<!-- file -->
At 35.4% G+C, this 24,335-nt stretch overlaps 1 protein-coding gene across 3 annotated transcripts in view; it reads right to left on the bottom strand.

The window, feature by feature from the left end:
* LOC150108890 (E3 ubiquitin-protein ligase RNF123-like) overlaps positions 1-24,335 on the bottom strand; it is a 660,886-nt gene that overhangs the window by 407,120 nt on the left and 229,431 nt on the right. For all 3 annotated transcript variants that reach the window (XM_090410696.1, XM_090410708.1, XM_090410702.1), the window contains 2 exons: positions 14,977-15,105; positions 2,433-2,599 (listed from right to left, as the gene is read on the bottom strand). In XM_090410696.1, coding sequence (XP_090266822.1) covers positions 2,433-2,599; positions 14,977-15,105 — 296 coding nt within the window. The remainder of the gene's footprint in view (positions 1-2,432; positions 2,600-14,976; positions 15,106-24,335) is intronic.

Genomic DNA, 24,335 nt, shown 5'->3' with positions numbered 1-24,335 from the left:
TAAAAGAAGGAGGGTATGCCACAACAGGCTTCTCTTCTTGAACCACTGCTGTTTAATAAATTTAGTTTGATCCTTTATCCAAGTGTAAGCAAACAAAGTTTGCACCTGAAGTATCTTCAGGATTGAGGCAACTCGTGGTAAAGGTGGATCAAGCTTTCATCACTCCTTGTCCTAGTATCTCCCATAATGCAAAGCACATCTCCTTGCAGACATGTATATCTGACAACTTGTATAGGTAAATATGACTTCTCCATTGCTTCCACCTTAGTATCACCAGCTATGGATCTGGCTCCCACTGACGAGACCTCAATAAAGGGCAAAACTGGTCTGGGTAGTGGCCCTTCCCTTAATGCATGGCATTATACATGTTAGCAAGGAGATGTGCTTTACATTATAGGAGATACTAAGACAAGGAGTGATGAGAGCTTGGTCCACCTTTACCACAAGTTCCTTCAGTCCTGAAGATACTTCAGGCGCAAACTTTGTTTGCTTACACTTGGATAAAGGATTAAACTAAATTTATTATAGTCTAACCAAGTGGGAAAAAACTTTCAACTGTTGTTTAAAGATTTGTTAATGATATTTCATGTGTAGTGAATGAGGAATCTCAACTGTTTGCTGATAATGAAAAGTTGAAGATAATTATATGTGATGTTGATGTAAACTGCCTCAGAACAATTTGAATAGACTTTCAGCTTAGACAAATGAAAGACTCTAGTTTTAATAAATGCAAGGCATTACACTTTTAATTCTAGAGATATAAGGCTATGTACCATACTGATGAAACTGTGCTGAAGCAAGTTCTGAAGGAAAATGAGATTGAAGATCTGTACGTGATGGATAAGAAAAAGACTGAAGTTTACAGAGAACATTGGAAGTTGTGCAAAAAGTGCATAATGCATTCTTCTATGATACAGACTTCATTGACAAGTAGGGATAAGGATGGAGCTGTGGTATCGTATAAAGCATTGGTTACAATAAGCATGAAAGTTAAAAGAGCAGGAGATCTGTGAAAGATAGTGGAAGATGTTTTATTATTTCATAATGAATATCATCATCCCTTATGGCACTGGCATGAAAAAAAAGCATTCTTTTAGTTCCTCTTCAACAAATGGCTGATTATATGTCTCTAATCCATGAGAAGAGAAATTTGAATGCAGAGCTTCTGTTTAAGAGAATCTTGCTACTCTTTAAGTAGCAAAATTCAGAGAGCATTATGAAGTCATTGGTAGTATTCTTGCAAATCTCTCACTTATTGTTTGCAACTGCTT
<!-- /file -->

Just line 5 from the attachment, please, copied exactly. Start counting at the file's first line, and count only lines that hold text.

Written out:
TAAAAGAAGGAGGGTATGCCACAACAGGCTTCTCTTCTTGAACCACTGCTGTTTAATAAATTTAGTTTGATCCTTTATCCAAGTGTAAGCAAACAAAGTTTGCACCTGAAGTATCTTCAGGATTGAGGCAACTCGTGGTAAAGGTGGATCAAGCTTTCATCACTCCTTGTCCTAGTATCTCCCATAATGCAAAGCACATCTCCTTGCAGACATGTATATCTGACAACTTGTATAGGTAAATATGACTTCTCCATTGCTTCCACCTTAGTATCACCAGCTATGGATCTGGCTCCCACTGACGAGACCTCAATAAAGGGCAAAACTGGTCTGGGTAGTGGCCCTTCCCTTAATGCATGGCATTATACATGTTAGCAAGGAGATGTGCTTTACATTATAGGAGATACTAAGACAAGGAGTGATGAGAGCTTGGTCCACCTTTACCACAAGTTCCTTCAGTCCTGAAGATACTTCAGGCGCAAACTTTGTTTGCTTACACTTGGATAAAGGATTAAACTAAATTTATTATAGTCTAACCAAGTGGGAAAAAACTTTCAACTGTTGTTTAAAGATTTGTTAATGATATTTCATGTGTAGTGAATGAGGAATCTCAACTGTTTGCTGATAATGAAAAGTTGAAGATAATTATATGTGATGTTGATGTAAACTGCCTCAGAACAATTTGAATAGACTTTCAGCTTAGACAAATGAAAGACTCTAGTTTTAATAAATGCAAGGCATTACACTTTTAATTCTAGAGATATAAGGCTATGTACCATACTGATGAAACTGTGCTGAAGCAAGTTCTGAAGGAAAATGAGATTGAAGATCTGTACGTGATGGATAAGAAAAAGACTGAAGTTTACAGAGAACATTGGAAGTTGTGCAAAAAGTGCATAATGCATTCTTCTATGATACAGACTTCATTGACAAGTAGGGATAAGGATGGAGCTGTGGTATCGTATAAAGCATTGGTTACAATAAGCATGAAAGTTAAAAGAGCAGGAGATCTGTGAAAGATAGTGGAAGATGTTTTATTATTTCATAATGAATATCATCATCCCTTATGGCACTGGCATGAAAAAAAAGCATTCTTTTAGTTCCTCTTCAACAAATGGCTGATTATATGTCTCTAATCCATGAGAAGAGAAATTTGAATGCAGAGCTTCTGTTTAAGAGAATCTTGCTACTCTTTAAGTAGCAAAATTCAGAGAGCATTATGAAGTCATTGGTAGTATTCTTGCAAATCTCTCACTTATTGTTTGCAACTGCTT